Meanwhile, another member of the Winestream Media has discovered local wine. Brian Freedman, writing in Forbes, talks about the “misperceptions of less famous wine regions in the United States, but also in how, when experienced on their own merits, without the outside influence of geographical stereotypes to get in the way of the juice itself, wine from less-venerated places has the potential to surprise, charm, and ultimately win over otherwise skeptical consumers.”

So the work we started all those years ago with Drink Local Wine is done. We did our job, and U.S. regional wine is the better for it – and so are wine drinkers.

More on drink local:
Local wine matters — another hipster says so
The Texas wine revolution
8 things I learned during my Colorado wine adventure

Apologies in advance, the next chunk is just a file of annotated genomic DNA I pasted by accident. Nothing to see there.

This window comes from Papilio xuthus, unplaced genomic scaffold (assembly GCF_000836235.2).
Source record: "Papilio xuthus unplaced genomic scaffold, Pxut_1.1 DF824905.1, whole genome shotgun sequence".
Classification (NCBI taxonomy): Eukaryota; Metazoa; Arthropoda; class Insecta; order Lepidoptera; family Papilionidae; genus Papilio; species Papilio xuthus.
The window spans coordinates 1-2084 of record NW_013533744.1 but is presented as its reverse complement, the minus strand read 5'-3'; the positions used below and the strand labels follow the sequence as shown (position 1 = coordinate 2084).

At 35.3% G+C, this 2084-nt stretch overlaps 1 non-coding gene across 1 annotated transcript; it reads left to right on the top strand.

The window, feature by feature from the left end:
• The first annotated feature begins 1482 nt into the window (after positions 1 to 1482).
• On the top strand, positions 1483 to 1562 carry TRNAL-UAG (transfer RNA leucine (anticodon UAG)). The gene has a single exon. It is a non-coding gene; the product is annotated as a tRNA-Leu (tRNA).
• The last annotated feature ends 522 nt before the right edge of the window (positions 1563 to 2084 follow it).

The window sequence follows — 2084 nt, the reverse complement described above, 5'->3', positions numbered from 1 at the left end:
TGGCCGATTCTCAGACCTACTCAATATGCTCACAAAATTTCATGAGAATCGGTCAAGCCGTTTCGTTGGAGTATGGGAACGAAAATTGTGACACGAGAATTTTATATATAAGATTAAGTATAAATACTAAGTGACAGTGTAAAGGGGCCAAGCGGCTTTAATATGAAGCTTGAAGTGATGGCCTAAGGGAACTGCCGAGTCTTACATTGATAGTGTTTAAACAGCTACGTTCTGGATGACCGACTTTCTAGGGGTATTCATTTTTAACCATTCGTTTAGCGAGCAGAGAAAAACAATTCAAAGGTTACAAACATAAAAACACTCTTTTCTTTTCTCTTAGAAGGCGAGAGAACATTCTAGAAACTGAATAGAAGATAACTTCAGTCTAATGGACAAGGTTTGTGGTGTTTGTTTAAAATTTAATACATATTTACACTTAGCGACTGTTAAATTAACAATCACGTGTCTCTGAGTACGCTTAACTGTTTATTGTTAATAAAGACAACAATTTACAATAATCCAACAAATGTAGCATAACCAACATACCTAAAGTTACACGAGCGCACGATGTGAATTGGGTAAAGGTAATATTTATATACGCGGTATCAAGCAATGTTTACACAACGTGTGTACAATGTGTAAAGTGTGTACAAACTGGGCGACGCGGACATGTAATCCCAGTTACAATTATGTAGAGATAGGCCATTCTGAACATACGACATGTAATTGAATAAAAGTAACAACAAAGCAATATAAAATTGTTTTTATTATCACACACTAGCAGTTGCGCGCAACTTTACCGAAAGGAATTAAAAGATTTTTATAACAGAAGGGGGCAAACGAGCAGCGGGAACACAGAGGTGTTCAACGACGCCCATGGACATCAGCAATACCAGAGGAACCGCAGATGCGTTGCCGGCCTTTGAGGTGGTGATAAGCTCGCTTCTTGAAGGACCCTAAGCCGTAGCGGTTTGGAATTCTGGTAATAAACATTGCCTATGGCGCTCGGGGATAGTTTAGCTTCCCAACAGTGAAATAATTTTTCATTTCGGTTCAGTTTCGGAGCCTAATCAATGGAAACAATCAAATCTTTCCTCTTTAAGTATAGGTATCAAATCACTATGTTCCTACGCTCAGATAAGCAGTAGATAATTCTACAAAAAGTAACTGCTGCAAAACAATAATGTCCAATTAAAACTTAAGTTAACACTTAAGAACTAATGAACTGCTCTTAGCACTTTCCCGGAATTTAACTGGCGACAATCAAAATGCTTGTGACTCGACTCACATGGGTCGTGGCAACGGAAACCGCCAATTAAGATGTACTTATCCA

For Sale in Texas Only: The lawyers strike back

fsoLawyers may know law, but they don’t necessarily know regional wine – and the FSO rule changes are good for regional wine.

When the federal government proposed rules to stop wineries from confusing customers by using the For Sale in Texas Only dodge, those of us who care about regional wine wrote glowing reviews of the regulations. Finally, producers would have to call a non-local wine a non-local wine, instead of using some fine print on the back label to get around appellation laws.

Now, though, the lawyers for the other side are taking shots at the proposal, and you’d think those of us who want Texas wine to be from Texas – or Virginia wine to be from Virginia, Missouri wine to be from Missouri, and so forth – were Commie pinkos trying to undermine the American way of life.